Like many people of a certain age, I remember exactly where I was and how I learned about President Kennedy’s assassination. However, my experience of the rest of that time was very different from most others.
At the time I was in my sixth grade class at Balboa Elementary School in the Panama Canal Zone. It was shortly after lunch, and I was still cooling off after playing outside in the tropical heat. I remember our school principal, a slight, middle-aged woman, came to the door of our classroom. She spoke briefly with our teacher and then announced to our class that President Kennedy had been shot and killed in Dallas, Texas. I remember the boy in front of me rather dramatically snapped his pencil in two on hearing the news.
For most folks in the U.S., news about Kennedy’s assassination came first from TV and radio reports, like that by Walter Cronkite. Word quickly spread to those who weren’t watching TV or listening to the radio at the time. I don’t know how our principal had learned of the assassination, but I know for sure television was not involved. That is because in 1963 there were no satellite transmissions of TV signals; those of us living in Panama at that time had never seen a live TV broadcast from the States.
Over the next four days everyone in the U.S. was glued to their TV sets for the first-ever continuous live coverage of a major news event. For the rest of that Friday, they learned what the President and First Lady had done before the tragic event and followed news about the search for and capture of a suspect in the crime; on Saturday they watched reports on the investigation of Lee Harvey Oswald and saw preparations for the President’s funeral in Washington; on Sunday they watched in horror as Oswald was gunned down by Jack Ruby in the basement of the Dallas jail; and on Monday they watched the presidential funeral and mourned the country’s loss.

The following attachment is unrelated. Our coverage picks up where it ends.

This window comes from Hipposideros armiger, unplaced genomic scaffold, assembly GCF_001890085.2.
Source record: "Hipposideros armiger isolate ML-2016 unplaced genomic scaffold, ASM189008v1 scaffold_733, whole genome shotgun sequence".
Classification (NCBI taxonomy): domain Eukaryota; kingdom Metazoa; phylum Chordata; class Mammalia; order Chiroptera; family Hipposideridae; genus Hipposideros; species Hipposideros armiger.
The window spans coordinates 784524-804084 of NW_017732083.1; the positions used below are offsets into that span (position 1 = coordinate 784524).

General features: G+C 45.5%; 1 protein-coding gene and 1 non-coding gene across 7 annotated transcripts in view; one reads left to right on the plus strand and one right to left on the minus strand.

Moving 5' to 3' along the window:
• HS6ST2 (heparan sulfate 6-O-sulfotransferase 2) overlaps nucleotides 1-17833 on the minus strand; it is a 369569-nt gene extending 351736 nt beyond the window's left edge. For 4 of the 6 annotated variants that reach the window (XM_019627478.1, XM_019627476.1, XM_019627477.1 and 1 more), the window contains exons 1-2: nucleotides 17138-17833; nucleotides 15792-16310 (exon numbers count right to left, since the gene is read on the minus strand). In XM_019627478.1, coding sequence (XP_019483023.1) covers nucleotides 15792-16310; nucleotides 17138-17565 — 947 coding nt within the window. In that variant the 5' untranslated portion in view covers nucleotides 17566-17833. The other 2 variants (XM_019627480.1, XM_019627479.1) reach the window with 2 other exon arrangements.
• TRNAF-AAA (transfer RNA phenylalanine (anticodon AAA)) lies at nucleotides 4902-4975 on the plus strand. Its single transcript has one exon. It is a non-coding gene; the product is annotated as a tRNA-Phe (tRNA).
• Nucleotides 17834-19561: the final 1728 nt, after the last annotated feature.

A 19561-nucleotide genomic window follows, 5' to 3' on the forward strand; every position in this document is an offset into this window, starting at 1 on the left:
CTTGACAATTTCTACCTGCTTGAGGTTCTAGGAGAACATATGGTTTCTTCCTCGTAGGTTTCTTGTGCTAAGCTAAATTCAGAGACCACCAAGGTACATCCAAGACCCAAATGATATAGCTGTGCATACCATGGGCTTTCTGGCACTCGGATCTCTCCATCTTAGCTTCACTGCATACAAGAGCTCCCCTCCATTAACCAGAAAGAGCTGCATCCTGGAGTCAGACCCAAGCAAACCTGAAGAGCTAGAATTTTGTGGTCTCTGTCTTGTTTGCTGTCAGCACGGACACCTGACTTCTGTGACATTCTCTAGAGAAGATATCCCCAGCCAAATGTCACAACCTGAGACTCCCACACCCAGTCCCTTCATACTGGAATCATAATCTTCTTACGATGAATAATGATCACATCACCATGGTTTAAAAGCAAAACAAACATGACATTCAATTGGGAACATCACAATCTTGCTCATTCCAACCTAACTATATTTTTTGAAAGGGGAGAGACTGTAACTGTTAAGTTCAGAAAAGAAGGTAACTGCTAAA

In Panama, we didn’t see those events and reports on TV.
Of the three TV networks in Panama at the time, only one – the Southern Command Network (SCN) – broadcast in English. SCN also had a radio station which did offer live news coverage through some form of cable connection between the U.S. and SCN.
Without live TV coverage, SCN did the next best thing: it broadcast the radio coverage over the TV network. However, without live images to offer, they placed on the screen a static image of what looked like a gravestone: a granite-looking background with President Kennedy’s name on it, underneath which were his dates of birth and death. So we spent three days – Friday through Sunday – watching TV but hearing radio reports while looking at a mock-up of a headstone.
Somehow, on Monday SCN did manage to broadcast a live feed of the funeral procession and services. I don’t know what wizardry was involved for that, but I do know the event felt different – more immediate – when we finally could see what was going on.
Finally seeing what we knew everyone in the States had been seeing all along gave me a feeling that’s hard to describe. I felt as if we had been somehow cut off from this huge event that everyone else had been experiencing directly, and then we’d been allowed to join things at the very end. I realized that my experience was different from people in the States. They shared a bond created by a collective memory of images: the motorcade in Dallas before it reached Dealey Plaza, cars speeding off immediately after the shots rang out, reporters waiting for news outside the hospital, Oswald being gunned down by Jack Ruby, and the First Lady kissing the flag on the casket as it lay in state at the Capitol rotunda. Although our TV had been on and we’d heard them reported, we hadn’t seen those things.